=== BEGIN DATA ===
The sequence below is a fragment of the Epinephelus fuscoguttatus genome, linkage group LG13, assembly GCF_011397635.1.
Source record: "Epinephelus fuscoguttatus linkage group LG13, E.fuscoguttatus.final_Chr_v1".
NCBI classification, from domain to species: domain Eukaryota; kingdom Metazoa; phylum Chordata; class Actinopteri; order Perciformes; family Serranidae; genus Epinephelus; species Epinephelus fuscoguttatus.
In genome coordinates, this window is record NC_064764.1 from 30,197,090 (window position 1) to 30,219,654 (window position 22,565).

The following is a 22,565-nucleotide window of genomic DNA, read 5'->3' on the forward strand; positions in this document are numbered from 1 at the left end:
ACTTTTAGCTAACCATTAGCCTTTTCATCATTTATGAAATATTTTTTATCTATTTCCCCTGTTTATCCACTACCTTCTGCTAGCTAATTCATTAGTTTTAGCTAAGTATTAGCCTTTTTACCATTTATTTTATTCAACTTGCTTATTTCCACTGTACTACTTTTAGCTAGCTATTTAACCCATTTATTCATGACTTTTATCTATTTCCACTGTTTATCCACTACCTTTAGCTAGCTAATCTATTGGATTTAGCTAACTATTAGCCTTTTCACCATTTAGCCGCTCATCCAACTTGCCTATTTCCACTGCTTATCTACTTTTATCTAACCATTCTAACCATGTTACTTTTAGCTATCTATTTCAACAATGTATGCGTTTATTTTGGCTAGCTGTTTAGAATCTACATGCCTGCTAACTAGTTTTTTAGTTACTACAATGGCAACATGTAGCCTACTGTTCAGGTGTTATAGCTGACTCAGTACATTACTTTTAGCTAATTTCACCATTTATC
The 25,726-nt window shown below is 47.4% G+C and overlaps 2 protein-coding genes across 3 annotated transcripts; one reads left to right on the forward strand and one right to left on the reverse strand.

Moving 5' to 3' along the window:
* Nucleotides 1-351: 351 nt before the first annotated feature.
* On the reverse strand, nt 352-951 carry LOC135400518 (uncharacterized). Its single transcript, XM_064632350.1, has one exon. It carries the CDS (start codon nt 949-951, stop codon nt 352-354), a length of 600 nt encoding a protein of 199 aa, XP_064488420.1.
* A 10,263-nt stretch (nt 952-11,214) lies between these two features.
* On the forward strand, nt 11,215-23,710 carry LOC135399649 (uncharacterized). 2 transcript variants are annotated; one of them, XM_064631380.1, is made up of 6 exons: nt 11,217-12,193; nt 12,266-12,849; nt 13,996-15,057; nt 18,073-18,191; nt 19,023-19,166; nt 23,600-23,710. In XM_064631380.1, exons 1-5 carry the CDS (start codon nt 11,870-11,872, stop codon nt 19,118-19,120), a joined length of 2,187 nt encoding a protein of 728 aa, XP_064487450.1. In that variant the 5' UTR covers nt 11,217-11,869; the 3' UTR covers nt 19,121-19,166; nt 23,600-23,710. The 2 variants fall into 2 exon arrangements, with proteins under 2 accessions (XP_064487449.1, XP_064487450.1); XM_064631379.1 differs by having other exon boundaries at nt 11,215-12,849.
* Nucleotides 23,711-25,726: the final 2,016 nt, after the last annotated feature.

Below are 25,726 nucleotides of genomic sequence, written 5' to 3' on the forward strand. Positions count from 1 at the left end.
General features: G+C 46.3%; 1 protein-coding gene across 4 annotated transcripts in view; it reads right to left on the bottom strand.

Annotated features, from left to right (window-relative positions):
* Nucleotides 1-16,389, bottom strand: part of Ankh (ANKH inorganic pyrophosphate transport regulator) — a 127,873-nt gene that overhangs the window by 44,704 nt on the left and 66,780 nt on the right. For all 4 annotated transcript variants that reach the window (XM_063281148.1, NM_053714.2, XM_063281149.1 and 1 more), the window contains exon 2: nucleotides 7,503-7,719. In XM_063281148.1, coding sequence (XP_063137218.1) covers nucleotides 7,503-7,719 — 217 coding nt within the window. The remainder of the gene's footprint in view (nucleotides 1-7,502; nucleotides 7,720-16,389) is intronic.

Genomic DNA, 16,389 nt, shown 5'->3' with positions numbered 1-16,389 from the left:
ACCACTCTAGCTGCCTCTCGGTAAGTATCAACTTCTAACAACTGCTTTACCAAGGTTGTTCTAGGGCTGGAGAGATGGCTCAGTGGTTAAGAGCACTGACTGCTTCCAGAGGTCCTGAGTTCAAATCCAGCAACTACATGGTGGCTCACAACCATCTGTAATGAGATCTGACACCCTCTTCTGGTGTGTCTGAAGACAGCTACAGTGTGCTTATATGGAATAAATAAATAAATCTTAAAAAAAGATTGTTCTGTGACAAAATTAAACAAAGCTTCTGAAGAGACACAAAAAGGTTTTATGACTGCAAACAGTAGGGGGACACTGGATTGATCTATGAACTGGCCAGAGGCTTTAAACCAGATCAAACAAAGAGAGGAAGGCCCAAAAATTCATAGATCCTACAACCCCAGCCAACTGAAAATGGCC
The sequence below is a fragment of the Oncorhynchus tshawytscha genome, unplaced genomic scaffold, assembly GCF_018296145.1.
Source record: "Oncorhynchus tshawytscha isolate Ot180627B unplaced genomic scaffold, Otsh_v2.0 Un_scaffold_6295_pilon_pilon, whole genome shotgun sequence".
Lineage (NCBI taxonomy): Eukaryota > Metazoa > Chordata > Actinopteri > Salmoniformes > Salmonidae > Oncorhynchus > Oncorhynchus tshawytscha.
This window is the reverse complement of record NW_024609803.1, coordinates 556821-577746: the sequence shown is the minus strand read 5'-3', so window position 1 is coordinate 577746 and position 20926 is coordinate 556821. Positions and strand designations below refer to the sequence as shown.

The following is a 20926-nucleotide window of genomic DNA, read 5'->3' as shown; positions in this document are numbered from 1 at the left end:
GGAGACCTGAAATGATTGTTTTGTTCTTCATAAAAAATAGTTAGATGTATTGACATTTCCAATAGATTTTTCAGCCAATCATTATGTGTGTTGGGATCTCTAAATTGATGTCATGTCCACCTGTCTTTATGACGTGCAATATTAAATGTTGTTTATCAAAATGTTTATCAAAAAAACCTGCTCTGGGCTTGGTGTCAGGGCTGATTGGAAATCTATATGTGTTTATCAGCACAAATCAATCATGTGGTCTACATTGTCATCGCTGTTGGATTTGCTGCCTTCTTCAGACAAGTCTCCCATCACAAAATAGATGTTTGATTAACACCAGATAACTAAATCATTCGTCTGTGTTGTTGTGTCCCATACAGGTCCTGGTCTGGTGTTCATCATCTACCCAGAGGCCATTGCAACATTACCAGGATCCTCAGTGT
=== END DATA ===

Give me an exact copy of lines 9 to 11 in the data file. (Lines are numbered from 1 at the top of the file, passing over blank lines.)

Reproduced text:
* Nucleotides 1-351: 351 nt before the first annotated feature.
* On the reverse strand, nt 352-951 carry LOC135400518 (uncharacterized). Its single transcript, XM_064632350.1, has one exon. It carries the CDS (start codon nt 949-951, stop codon nt 352-354), a length of 600 nt encoding a protein of 199 aa, XP_064488420.1.
* A 10,263-nt stretch (nt 952-11,214) lies between these two features.